Two lilies there are that, escaping from gardens, in many places have become half wild - the brick-red, black-spotted tiger lily with recurved flowerets, after the shape of the Japanese roseum, rubrum, and album, being also a native of Japan and China, and the tawny orange day lily, that is found in masses about old cellars and waysides, with its tubular flowers, held on leafless stems, springing from a matted bed of leaves. This day lily (hemerocallis fulva) is sister to the familiar and showy lemon lily of old gardens (hemerocallis flava). If you have plenty of room by your wall, I should lodge a few good bunches by it when you find some in a location where digging is possible. It is a decorative flower, but hardly worthy of good garden soil. The same may be said of the tiger lily, on account of the very inharmonious shade of red it wears; yet if you have a half-wild nook, somewhere that a dozen bulbs of it may be tucked in company with a bunch of the common tall white phlox that flowers at the same time, you will have a bit of colour that will care for itself.

The lemon lily should have a place in the hardy border well toward the front row and be given enough room to spread into a comfortable circle after the manner of the white plantain lily (Funkia subcordata). This last lily, another of Japan's contributions to the hardy garden, blooms from August until frost and unlike most of the lily tribe is pleased if well-rotted manure is deeply dug into its resting-place.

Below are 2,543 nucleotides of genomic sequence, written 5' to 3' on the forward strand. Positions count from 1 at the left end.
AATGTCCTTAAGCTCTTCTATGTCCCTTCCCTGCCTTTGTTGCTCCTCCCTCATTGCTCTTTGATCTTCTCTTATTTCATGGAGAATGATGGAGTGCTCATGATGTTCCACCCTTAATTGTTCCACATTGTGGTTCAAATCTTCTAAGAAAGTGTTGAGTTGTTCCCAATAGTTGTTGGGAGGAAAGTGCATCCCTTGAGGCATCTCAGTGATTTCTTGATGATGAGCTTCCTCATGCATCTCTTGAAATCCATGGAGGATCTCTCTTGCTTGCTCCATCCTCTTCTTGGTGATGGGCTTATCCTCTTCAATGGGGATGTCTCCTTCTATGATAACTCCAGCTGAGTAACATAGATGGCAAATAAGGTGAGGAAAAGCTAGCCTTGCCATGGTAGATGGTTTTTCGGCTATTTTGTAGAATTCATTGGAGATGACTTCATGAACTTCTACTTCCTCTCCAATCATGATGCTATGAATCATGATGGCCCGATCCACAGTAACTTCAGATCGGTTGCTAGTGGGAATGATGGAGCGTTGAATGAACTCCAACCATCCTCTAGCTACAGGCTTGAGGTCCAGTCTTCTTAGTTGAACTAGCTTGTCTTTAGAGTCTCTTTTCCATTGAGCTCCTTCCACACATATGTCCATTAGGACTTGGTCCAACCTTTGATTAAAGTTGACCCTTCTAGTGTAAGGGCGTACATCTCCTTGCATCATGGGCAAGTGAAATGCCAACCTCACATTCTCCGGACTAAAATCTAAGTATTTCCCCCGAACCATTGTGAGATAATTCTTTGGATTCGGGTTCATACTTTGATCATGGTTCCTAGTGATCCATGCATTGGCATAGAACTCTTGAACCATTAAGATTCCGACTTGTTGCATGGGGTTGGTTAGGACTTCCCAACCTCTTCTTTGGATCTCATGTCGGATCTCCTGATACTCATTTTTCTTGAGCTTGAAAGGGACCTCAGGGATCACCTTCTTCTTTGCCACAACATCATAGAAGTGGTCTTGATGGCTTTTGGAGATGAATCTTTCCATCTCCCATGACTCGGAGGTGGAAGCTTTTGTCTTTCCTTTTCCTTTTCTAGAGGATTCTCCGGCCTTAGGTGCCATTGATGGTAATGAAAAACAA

As with humanity the high and lowly born are subject to the same diseases, so is it with the lily tribe, and because you choose the sturdiest and consequently least expensive species for your garden, do not think that you may relax your vigilance.

There is a form of fungous mould that attacks the bulbs of lilies without rhyme or reason and is the insidious tuberculosis of the race. Botrytis cinerea is its name and it seizes upon stalk and leaves in the form of spots that are at first yellow and then deepen in colour, until finally, having sapped the vitality of the plant, it succumbs.